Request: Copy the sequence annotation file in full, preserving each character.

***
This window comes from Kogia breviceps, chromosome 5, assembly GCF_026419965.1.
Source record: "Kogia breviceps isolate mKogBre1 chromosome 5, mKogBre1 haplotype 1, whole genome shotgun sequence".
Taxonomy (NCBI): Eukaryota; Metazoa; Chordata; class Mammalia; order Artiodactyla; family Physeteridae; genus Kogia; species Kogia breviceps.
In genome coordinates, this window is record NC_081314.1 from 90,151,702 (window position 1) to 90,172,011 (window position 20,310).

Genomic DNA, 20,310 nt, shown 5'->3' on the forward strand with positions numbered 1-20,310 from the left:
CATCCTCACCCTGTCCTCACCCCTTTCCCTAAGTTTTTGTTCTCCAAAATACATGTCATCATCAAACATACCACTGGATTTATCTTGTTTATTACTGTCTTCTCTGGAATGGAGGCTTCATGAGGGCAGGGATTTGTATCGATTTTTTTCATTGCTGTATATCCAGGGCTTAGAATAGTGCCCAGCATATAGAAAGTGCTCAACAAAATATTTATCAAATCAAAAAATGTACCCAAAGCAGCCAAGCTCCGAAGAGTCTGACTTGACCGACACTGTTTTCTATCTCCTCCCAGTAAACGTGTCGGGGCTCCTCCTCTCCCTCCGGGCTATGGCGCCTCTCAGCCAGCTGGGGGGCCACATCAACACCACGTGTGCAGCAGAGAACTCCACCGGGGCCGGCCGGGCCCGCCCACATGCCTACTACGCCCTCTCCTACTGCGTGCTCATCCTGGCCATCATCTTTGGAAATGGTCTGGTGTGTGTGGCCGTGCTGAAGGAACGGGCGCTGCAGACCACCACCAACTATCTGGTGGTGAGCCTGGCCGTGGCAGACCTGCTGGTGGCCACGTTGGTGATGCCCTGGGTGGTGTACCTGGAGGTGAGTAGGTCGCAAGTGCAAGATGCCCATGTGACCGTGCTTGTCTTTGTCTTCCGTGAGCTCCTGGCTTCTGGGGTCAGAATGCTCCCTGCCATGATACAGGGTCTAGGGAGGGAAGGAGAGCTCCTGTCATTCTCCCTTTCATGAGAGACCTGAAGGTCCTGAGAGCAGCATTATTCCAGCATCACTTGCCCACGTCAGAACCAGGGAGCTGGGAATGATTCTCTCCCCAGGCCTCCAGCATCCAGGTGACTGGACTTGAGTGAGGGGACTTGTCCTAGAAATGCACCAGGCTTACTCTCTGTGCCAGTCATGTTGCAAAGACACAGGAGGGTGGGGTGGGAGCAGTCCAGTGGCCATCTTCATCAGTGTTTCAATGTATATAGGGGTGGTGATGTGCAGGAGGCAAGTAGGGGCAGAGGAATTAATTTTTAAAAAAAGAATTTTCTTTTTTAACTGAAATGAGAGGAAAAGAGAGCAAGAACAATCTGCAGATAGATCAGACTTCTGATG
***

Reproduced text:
This window comes from Kogia breviceps, chromosome 5, assembly GCF_026419965.1.
Source record: "Kogia breviceps isolate mKogBre1 chromosome 5, mKogBre1 haplotype 1, whole genome shotgun sequence".
Taxonomy (NCBI): Eukaryota; Metazoa; Chordata; class Mammalia; order Artiodactyla; family Physeteridae; genus Kogia; species Kogia breviceps.
In genome coordinates, this window is record NC_081314.1 from 90,151,702 (window position 1) to 90,172,011 (window position 20,310).

Genomic DNA, 20,310 nt, shown 5'->3' on the forward strand with positions numbered 1-20,310 from the left:
CATCCTCACCCTGTCCTCACCCCTTTCCCTAAGTTTTTGTTCTCCAAAATACATGTCATCATCAAACATACCACTGGATTTATCTTGTTTATTACTGTCTTCTCTGGAATGGAGGCTTCATGAGGGCAGGGATTTGTATCGATTTTTTTCATTGCTGTATATCCAGGGCTTAGAATAGTGCCCAGCATATAGAAAGTGCTCAACAAAATATTTATCAAATCAAAAAATGTACCCAAAGCAGCCAAGCTCCGAAGAGTCTGACTTGACCGACACTGTTTTCTATCTCCTCCCAGTAAACGTGTCGGGGCTCCTCCTCTCCCTCCGGGCTATGGCGCCTCTCAGCCAGCTGGGGGGCCACATCAACACCACGTGTGCAGCAGAGAACTCCACCGGGGCCGGCCGGGCCCGCCCACATGCCTACTACGCCCTCTCCTACTGCGTGCTCATCCTGGCCATCATCTTTGGAAATGGTCTGGTGTGTGTGGCCGTGCTGAAGGAACGGGCGCTGCAGACCACCACCAACTATCTGGTGGTGAGCCTGGCCGTGGCAGACCTGCTGGTGGCCACGTTGGTGATGCCCTGGGTGGTGTACCTGGAGGTGAGTAGGTCGCAAGTGCAAGATGCCCATGTGACCGTGCTTGTCTTTGTCTTCCGTGAGCTCCTGGCTTCTGGGGTCAGAATGCTCCCTGCCATGATACAGGGTCTAGGGAGGGAAGGAGAGCTCCTGTCATTCTCCCTTTCATGAGAGACCTGAAGGTCCTGAGAGCAGCATTATTCCAGCATCACTTGCCCACGTCAGAACCAGGGAGCTGGGAATGATTCTCTCCCCAGGCCTCCAGCATCCAGGTGACTGGACTTGAGTGAGGGGACTTGTCCTAGAAATGCACCAGGCTTACTCTCTGTGCCAGTCATGTTGCAAAGACACAGGAGGGTGGGGTGGGAGCAGTCCAGTGGCCATCTTCATCAGTGTTTCAATGTATATAGGGGTGGTGATGTGCAGGAGGCAAGTAGGGGCAGAGGAATTAATTTTTAAAAAAAGAATTTTCTTTTTTAACTGAAATGAGAGGAAAAGAGAGCAAGAACAATCTGCAGATAGATCAGACTTCTGATG